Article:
In a recent YouTube interview between Ryan X. Charles and nChain CTO Steve Shadders, specific details around the upcoming Genesis protocol upgrade of the Bitcoin SV (BSV) network in February were discussed. A topic of the interview was around the differences between the Bitcoin rules and consensus rules. This article serves to clarify those and provide some perspective on how the Bitcoin SV network will be maintained moving forward.
What are Bitcoin rules?
Bitcoin rules are defined as a ruleset that all nodes must adhere to without exception. An example of this is the inflation schedule (50 -> 25 -> 12.5 -> 6.25…) and when coins can be minted (only when a block is found, the coinbase transaction).
What are Consensus rules?
Consensus rules are defined as what nodes must agree to what is valid at a given point in time. For example, in the Quasar upgrade, the default block size was 2GB. Nodes can change this at will and it appears that miners have mostly set a 512MB cap since we have not seen a block mined greater than that.
What is the difference?
Shadders explains this @4:19 as Bitcoin rules being immutable (cannot be changed) and Consensus rules being mutable. I would add that going forward Consensus rules will be guided by market forces as opposed to being set in stone.
The Genesis upgrade’s true purpose is to remove the central planning from the protocol developers and enable the miners to take control of the network, manage their own settings based on market forces and allow them to scale indefinitely.
By removing all the limits imposed by Bitcoin Core and optimizing the software, the Bitcoin SV node team have given the miners a good jumping off point to start owning this network.
Relationship between miners and protocol developers
In the past the default settings have dictated how the miners manage the node. Defaults would not be changed since there was no incentive to do so. The block reward was largely fixed; fees are relatively low and a miner’s profit margin mostly correlates with their relative hashrate. As the block reward diminishes, transaction fees must be the replacement for the lost miner revenue in order to steady an incentive to mine. Thus, miners must be able to process massive amounts of transactions in order to be able to reap the fees moving forward, which means the node software must be able to scale.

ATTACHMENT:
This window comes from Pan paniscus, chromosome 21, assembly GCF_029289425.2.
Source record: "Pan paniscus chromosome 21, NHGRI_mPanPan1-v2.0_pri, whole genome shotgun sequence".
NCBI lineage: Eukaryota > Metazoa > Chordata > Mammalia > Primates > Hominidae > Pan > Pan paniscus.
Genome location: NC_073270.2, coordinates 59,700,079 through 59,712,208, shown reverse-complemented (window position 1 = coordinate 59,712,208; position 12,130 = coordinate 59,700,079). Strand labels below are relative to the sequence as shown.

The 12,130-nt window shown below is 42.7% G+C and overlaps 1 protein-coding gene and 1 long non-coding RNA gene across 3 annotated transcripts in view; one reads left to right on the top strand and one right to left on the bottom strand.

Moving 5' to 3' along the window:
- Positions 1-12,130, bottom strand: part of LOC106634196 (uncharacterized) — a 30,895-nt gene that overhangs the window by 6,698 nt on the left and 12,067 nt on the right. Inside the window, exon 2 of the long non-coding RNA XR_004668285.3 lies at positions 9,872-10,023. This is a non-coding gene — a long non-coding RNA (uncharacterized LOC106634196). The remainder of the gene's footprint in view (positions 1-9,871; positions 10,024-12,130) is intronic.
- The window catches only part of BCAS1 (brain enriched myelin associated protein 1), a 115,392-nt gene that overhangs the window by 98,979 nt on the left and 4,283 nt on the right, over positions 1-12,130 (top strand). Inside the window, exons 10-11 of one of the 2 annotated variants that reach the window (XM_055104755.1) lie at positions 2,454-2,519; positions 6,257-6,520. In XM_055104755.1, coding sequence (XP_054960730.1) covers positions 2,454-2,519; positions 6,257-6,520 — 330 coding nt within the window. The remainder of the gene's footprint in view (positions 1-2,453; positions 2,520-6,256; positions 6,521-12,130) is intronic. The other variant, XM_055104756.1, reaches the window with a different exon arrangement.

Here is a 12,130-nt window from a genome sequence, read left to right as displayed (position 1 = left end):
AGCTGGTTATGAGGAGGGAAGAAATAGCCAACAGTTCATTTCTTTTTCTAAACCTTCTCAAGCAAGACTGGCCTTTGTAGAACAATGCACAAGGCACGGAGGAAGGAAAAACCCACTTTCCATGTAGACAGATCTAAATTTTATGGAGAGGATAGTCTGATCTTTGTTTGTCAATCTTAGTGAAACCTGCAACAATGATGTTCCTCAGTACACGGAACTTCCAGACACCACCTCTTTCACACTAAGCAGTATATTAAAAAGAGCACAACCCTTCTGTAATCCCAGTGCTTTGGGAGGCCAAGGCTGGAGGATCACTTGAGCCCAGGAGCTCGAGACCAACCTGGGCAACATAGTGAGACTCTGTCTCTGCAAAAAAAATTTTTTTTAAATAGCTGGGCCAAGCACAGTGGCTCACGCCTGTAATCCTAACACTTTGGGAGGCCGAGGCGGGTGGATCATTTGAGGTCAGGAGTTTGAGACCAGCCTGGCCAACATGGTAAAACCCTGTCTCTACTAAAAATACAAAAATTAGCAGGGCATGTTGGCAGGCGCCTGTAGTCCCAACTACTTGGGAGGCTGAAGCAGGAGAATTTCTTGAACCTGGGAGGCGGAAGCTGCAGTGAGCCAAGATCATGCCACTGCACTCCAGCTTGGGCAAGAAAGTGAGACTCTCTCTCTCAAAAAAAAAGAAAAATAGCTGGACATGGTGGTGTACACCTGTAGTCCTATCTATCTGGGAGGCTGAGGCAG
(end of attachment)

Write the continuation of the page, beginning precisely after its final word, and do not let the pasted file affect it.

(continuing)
In BTC, BCH and mostly in BSV up to this point, miners have taken an economic plan and allowed protocol developers who they do not employ instruct them on how to run their business. This is absurd.
Only in the last year have we seen BSV miners take more control of the network, mostly because the protocol developers have become more loose with their definitions of the rulesets.
In the Quasar upgrade, the software was unlikely able to handle 2GB blocks. Even if a miner attempted to mine a block this large, it would have been rejected by the other nodes as they may have set their cap lower. A miner does not want to run the risk of jumping out ahead and potentially lose money, so they cooperate with other miners to agree on a setting.
The difference here is key; miners worked together to establish this 512 MB cap vs. being told what to set it to. This is a function of supply and demand for transactions, as well as what is known as coopetition.
OP_Codes must be immutable
By making op_codes mutable and disabling some because they are ‘too hard’ to fix, many potential use cases have been limited. A dramatic consequence of disagreements around op_codes was even a factor in the split of Bitcoin Cash from Bitcoin SV.
Locking down the programming language of Bitcoin is extremely important because of its consistency with respect to spendable and unspendable coins. If codes are arbitrarily disabled, the old coins can be rendered useless. Also, by adding complexity in how these are evaluated, coins can potentially be stolen – which is exactly what Core have done by adding P2SH and Segwit.
Establishing a protocol spec
Shadders points out @13:12 that in the past, the Bitcoin spec was how the Bitcoin Core reference client operated. As an experienced software developer this concept is ludicrous as it implies that documentation is code, so only those that can read the code can understand what it does!